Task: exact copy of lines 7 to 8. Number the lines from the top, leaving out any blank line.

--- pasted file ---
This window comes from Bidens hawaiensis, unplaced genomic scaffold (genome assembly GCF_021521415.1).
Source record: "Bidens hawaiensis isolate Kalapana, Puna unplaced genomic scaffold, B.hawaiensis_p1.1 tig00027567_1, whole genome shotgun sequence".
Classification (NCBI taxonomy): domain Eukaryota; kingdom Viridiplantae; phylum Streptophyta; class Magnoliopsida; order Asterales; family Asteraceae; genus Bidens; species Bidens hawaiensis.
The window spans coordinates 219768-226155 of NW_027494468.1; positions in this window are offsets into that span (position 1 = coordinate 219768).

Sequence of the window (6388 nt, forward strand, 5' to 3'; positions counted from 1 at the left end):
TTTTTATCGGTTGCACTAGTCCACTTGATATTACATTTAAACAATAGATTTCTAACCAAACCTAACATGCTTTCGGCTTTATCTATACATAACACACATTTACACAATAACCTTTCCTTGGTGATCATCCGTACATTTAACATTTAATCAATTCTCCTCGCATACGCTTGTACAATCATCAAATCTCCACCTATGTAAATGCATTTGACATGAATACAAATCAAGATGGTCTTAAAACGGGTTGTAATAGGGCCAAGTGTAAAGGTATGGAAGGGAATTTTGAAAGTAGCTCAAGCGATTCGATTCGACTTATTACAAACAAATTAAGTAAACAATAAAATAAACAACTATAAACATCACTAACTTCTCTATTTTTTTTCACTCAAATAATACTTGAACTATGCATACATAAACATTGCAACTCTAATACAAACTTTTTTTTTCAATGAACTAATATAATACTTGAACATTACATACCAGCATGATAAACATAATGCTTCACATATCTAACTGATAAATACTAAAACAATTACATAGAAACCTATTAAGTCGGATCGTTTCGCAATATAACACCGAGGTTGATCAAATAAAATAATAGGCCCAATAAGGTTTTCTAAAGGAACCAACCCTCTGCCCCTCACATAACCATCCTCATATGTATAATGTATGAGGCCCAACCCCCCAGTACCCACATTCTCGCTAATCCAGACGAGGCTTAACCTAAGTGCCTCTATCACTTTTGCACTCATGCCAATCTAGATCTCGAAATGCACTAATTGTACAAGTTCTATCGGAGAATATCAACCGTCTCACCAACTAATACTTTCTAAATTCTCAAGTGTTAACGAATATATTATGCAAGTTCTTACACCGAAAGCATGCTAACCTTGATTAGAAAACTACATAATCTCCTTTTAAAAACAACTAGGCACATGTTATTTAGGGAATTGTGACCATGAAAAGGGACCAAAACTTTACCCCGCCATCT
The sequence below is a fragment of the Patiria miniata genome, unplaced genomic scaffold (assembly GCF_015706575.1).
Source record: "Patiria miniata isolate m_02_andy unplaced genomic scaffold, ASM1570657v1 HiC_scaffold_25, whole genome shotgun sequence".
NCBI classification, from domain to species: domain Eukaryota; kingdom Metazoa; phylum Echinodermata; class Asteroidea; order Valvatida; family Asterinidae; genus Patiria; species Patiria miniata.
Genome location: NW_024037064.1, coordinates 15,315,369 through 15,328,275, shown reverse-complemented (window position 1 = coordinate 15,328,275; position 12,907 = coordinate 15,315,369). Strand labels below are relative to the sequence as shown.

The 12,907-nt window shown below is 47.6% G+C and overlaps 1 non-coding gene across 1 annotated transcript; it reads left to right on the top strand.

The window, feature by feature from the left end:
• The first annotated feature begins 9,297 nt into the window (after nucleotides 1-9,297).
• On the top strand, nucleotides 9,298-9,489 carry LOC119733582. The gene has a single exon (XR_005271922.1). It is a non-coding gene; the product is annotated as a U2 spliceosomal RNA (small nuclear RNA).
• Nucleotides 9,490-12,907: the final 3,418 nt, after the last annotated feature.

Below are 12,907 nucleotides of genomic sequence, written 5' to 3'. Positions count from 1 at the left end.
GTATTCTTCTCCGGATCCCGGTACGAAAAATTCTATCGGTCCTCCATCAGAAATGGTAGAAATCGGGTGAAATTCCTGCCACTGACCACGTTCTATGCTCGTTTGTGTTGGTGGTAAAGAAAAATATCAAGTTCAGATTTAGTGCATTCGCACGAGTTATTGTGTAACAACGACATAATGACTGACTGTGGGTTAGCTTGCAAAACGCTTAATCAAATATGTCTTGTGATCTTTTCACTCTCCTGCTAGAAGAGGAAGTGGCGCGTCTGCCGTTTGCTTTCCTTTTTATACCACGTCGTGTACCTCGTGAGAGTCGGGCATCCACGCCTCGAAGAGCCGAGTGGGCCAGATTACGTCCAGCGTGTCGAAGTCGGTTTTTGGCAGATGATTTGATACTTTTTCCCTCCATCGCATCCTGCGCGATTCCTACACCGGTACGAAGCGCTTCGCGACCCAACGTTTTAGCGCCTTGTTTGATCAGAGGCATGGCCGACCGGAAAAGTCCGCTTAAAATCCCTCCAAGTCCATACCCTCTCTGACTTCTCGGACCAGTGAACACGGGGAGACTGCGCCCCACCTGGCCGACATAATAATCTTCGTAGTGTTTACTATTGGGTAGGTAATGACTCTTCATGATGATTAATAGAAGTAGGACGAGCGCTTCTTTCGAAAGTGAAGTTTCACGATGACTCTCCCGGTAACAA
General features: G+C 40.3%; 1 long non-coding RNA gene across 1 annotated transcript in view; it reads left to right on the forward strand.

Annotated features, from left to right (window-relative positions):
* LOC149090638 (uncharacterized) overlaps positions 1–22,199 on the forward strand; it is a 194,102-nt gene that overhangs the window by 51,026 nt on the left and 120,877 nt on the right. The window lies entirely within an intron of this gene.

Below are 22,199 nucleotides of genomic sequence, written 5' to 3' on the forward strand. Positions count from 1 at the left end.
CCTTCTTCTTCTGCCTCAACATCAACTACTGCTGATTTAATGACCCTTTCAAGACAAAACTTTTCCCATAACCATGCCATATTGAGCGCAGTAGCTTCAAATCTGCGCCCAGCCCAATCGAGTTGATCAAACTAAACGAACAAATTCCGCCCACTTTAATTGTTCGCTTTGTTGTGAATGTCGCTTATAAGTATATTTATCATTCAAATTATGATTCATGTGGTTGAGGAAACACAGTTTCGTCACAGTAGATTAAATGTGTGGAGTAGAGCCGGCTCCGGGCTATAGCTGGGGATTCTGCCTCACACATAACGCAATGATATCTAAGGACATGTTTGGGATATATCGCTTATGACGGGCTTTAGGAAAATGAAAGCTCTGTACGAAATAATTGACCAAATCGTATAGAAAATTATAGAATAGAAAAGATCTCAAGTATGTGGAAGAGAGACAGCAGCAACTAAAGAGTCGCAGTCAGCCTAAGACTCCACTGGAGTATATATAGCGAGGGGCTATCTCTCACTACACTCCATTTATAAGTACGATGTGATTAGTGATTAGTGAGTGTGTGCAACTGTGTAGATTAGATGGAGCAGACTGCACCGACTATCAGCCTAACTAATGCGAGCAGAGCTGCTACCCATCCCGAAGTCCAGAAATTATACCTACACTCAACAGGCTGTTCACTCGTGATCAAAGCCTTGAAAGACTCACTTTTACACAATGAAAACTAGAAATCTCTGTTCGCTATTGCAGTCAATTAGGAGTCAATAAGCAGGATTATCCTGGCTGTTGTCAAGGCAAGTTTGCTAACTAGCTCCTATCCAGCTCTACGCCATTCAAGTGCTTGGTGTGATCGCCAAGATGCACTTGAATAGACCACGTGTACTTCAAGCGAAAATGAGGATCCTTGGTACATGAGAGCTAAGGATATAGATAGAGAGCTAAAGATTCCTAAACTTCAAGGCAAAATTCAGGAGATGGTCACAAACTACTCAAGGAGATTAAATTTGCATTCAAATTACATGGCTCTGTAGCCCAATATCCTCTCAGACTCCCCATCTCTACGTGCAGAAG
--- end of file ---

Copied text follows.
The sequence below is a fragment of the Patiria miniata genome, unplaced genomic scaffold (assembly GCF_015706575.1).
Source record: "Patiria miniata isolate m_02_andy unplaced genomic scaffold, ASM1570657v1 HiC_scaffold_25, whole genome shotgun sequence".